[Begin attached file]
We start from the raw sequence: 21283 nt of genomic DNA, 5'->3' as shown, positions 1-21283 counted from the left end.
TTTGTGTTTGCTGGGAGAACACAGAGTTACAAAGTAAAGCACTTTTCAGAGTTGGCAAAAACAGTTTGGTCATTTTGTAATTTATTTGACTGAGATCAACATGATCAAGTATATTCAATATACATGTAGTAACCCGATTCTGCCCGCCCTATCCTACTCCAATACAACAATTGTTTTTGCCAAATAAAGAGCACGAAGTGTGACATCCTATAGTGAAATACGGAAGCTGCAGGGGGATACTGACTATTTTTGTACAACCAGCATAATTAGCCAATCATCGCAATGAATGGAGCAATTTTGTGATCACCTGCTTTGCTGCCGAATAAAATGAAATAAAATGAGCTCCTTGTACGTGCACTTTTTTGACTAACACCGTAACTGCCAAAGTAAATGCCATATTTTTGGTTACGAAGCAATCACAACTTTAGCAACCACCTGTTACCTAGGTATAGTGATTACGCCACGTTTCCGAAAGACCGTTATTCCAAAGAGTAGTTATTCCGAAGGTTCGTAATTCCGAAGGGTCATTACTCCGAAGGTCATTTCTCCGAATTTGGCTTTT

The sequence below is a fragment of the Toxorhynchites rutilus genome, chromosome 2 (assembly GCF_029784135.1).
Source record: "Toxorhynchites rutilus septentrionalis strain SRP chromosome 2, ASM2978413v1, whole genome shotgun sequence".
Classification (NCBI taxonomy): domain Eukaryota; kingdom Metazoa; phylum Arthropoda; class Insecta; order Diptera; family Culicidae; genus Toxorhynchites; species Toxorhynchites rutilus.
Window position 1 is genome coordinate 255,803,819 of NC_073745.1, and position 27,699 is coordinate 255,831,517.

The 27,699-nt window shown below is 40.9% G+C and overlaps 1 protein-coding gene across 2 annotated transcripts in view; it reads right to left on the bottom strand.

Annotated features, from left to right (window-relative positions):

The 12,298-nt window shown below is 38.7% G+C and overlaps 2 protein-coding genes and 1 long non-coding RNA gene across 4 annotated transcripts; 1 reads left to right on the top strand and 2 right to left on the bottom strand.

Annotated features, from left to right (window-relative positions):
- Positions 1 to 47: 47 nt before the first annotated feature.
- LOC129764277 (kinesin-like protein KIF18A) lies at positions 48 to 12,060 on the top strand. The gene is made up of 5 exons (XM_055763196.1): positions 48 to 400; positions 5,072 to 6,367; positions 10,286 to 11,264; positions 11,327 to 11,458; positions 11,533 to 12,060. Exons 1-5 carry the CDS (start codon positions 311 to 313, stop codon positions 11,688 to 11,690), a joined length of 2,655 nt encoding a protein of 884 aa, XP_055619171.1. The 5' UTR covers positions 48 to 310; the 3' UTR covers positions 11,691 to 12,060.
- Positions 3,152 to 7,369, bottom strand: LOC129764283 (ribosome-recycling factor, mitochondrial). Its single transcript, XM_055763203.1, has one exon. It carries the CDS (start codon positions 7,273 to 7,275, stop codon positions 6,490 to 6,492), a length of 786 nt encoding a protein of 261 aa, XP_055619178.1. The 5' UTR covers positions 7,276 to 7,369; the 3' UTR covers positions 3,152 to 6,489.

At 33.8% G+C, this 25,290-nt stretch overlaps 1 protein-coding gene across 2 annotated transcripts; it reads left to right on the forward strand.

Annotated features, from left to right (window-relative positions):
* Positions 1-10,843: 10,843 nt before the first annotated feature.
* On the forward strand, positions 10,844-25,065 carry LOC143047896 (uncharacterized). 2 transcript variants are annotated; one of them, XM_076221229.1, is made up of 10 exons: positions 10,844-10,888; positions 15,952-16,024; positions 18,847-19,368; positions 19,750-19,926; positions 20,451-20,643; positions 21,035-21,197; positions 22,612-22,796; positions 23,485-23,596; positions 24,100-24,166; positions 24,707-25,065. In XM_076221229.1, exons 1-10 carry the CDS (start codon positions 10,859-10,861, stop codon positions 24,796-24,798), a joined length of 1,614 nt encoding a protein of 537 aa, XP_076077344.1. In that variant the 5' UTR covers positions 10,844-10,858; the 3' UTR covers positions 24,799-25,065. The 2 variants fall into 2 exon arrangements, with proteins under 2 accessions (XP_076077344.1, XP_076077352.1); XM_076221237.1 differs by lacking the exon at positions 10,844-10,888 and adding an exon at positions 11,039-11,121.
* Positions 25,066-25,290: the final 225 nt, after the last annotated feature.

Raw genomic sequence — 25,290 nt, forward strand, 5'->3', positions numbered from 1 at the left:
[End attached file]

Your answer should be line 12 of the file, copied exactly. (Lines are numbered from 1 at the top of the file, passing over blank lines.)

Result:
- LOC129764277 (kinesin-like protein KIF18A) lies at positions 48 to 12,060 on the top strand. The gene is made up of 5 exons (XM_055763196.1): positions 48 to 400; positions 5,072 to 6,367; positions 10,286 to 11,264; positions 11,327 to 11,458; positions 11,533 to 12,060. Exons 1-5 carry the CDS (start codon positions 311 to 313, stop codon positions 11,688 to 11,690), a joined length of 2,655 nt encoding a protein of 884 aa, XP_055619171.1. The 5' UTR covers positions 48 to 310; the 3' UTR covers positions 11,691 to 12,060.